icon bookmark-bicon bookmarkicon cameraicon checkicon chevron downicon chevron lefticon chevron righticon chevron upicon closeicon v-compressicon downloadicon editicon v-expandicon fbicon fileicon filtericon flag ruicon full chevron downicon full chevron lefticon full chevron righticon full chevron upicon gpicon insicon mailicon moveicon-musicicon mutedicon nomutedicon okicon v-pauseicon v-playicon searchicon shareicon sign inicon sign upicon stepbackicon stepforicon swipe downicon tagicon tagsicon tgicon trashicon twicon vkicon yticon wticon fm
1 May, 2024 21:36

Drone captures scale of Western-supplied armor display in Moscow (VIDEO)

The exhibition of trophies seized amid the Ukraine conflict has attracted scores of visitors, footage from the scene shows
Drone captures scale of Western-supplied armor display in Moscow (VIDEO)

An exhibition featuring assorted Western-supplied military hardware captured during the Ukraine conflict opened in Moscow on Wednesday. 

The heavy armor has been put on display outside of the city’s Victory Museum and will remain in place for the whole month of May. The opening of the exhibition attracted large crowds, with drone footage showing the location packed with people. 

The exhibition features a total of 32 vehicles seized from Ukrainian forces, primarily armor supplied by Kiev’s Western backers, as well as a handful of Ukrainian home-grown designs. The display also includes assorted small arms, grenade launchers, and other military equipment captured amid the hostilities. 

The exhibits of Western-supplied weaponry include some of the most advanced armor received by Ukraine during the conflict, such as a German-made Leopard 2A6 and US-made M1A1 SA Abrams main battle tanks. The former was captured largely intact, while the latter was reduced to a burnt-out husk.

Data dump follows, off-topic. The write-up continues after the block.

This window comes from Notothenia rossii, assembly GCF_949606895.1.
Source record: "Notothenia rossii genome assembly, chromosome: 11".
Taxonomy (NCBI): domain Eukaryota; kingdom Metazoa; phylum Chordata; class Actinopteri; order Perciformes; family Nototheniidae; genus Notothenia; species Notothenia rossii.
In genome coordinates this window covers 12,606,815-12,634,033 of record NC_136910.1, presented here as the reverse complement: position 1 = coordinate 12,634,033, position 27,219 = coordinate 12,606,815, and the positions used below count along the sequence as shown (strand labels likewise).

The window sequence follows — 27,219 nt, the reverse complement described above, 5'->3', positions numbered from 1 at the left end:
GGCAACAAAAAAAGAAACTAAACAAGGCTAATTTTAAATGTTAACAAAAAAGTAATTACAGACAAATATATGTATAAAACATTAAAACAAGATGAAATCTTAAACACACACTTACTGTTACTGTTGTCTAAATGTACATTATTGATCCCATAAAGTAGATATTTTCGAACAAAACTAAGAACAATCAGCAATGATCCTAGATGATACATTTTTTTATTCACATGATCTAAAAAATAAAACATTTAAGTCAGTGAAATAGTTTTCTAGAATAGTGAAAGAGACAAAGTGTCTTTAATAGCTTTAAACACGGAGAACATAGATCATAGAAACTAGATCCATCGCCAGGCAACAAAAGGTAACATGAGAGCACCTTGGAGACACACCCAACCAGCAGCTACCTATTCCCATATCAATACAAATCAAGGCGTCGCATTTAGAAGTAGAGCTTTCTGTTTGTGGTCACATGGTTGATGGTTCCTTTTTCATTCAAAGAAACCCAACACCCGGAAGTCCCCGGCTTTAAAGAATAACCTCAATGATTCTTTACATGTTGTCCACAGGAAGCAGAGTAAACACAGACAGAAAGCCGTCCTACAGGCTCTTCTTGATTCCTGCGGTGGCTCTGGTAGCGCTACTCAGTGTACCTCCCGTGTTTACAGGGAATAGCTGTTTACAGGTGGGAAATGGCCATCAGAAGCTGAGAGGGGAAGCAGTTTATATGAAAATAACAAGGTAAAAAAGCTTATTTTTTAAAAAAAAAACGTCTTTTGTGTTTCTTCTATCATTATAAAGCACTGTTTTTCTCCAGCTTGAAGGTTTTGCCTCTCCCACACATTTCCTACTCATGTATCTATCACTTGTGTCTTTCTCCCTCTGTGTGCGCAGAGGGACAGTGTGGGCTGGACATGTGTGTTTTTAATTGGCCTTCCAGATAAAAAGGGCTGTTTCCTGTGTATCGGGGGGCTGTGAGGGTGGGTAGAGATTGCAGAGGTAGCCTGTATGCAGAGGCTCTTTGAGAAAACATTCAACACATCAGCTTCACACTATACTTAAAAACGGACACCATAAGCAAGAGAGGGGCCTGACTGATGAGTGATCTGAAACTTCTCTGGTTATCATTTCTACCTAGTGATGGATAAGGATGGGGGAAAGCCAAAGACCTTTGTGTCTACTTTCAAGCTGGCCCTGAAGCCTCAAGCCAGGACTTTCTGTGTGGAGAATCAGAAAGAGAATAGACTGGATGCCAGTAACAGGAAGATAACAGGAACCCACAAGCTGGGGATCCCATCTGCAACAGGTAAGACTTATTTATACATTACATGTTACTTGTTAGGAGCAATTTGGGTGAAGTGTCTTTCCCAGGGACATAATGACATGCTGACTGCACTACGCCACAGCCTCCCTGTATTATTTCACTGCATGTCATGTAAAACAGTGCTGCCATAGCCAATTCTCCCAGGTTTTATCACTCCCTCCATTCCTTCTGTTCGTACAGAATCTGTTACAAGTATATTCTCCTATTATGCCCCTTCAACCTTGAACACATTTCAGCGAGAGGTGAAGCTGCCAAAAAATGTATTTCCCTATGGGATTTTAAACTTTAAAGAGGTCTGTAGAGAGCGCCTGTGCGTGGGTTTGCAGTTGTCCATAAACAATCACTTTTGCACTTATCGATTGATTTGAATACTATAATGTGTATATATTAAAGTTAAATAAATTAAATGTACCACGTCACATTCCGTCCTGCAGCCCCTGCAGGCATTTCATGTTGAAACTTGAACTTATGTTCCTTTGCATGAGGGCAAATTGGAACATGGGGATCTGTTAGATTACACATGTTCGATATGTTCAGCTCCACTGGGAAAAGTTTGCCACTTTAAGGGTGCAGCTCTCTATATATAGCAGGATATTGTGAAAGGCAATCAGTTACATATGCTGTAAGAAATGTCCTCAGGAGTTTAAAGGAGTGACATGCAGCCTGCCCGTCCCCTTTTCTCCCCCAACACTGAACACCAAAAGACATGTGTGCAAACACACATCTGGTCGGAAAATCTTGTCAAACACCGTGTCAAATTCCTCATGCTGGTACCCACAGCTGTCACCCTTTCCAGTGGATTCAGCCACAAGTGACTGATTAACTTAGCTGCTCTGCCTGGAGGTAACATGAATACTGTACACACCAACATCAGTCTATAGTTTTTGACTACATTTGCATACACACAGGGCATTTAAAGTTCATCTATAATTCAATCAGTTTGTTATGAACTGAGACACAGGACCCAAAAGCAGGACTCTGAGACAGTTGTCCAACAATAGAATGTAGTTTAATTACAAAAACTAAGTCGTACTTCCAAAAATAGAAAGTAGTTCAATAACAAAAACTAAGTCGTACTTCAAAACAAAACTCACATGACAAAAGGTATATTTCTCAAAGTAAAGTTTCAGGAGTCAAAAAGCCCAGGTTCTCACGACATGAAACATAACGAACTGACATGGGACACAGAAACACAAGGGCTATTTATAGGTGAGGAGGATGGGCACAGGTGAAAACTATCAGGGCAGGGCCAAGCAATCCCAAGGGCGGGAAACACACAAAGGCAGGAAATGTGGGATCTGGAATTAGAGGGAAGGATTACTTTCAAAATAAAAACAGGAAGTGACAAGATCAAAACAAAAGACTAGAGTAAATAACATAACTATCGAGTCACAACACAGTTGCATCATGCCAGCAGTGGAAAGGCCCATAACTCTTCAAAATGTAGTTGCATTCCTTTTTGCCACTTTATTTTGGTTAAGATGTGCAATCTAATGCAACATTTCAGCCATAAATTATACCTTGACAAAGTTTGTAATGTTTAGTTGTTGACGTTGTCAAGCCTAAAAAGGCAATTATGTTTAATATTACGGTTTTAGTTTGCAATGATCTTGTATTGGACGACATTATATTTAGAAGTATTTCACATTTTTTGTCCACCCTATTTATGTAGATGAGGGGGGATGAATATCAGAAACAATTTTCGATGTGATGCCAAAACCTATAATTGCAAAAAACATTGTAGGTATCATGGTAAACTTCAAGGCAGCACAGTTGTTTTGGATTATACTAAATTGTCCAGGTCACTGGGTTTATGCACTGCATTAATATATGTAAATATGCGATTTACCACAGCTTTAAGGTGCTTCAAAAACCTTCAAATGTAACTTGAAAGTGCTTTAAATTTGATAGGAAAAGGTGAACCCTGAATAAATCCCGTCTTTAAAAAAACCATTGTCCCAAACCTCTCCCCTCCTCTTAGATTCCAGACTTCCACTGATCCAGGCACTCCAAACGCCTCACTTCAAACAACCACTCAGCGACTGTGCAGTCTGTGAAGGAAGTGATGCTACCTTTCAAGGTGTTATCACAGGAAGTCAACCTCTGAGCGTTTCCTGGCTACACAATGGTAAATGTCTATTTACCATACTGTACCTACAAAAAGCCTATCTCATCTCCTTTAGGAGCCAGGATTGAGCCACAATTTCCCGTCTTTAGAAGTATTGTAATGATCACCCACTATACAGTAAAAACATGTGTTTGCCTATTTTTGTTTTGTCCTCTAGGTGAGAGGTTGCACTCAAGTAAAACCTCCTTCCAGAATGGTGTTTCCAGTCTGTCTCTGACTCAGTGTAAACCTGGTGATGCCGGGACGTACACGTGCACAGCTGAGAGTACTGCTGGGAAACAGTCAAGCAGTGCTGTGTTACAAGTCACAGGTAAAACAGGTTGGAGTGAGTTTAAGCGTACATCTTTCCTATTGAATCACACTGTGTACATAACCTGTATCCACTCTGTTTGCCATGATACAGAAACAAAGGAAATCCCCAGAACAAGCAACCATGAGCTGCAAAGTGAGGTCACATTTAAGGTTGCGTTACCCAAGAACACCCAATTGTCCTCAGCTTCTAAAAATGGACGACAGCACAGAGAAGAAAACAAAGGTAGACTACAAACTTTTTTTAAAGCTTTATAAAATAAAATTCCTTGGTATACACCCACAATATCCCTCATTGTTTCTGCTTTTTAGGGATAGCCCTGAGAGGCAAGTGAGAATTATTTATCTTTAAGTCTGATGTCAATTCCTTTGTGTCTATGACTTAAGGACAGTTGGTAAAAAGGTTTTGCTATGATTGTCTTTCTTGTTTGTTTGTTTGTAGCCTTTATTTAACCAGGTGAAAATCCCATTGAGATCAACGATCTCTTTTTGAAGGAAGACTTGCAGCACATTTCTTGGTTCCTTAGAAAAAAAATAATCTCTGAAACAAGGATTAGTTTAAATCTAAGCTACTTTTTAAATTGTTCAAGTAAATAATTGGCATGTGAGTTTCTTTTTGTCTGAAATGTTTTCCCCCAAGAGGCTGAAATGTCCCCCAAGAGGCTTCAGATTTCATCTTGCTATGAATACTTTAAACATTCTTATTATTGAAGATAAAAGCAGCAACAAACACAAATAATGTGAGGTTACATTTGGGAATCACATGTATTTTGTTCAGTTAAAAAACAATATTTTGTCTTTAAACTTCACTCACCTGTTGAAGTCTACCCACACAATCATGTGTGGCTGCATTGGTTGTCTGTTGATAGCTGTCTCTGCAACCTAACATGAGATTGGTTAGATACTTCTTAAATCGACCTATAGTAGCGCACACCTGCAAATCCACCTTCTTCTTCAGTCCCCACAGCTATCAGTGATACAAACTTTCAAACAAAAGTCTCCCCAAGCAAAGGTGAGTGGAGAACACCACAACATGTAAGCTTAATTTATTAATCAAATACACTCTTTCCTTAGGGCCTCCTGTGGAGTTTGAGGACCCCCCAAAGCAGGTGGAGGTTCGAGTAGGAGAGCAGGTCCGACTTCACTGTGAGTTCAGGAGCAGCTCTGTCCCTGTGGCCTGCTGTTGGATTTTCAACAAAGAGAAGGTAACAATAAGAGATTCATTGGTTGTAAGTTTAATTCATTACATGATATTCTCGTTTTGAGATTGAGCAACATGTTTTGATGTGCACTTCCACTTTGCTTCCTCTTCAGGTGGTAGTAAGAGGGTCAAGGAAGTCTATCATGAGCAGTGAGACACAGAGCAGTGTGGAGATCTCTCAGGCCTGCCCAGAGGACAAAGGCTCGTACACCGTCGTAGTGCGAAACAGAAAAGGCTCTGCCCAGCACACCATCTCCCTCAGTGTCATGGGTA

Lighter vehicles include an advanced Swedish-made CV90, German-made Marder infantry fighting vehicles, as well as other pieces, including assorted mine-resistant ambush-protected vehicles.

The Ukrainian-made pieces include various armored personnel carriers and armored cars, as well as several rare pieces, including a local upgrade of a Soviet-era T-72 tank, the AMT model. The exhibition also features a unique piece of hardware –  the infamous Azovets armored vehicle.

The contraption, a heavily uparmored T-64 tank lacking its gun turret with two smaller modules with autocannons and anti-tank missiles installed instead, was created by engineers linked to the neo-Nazi Azov regiment back in 2015 and advertised as the ultimate vehicle for urban warfare. However, the Azovets promptly triggered a scandal given the ballooning costs of the conversion, which reached $5 million, and questionable design. For instance, the vehicle ended up lacking any stock observation devices and instead relied on a system of door phone cameras instead. 

The controversial vehicle vanished without a trace in 2016, presumed to have been stolen by Azov members. This was likely the case, given that it was recently unearthed by the Russian military at a defunct base of the neo-Nazi unit near the city of Mariupol.

Podcasts
0:00
28:5
0:00
20:28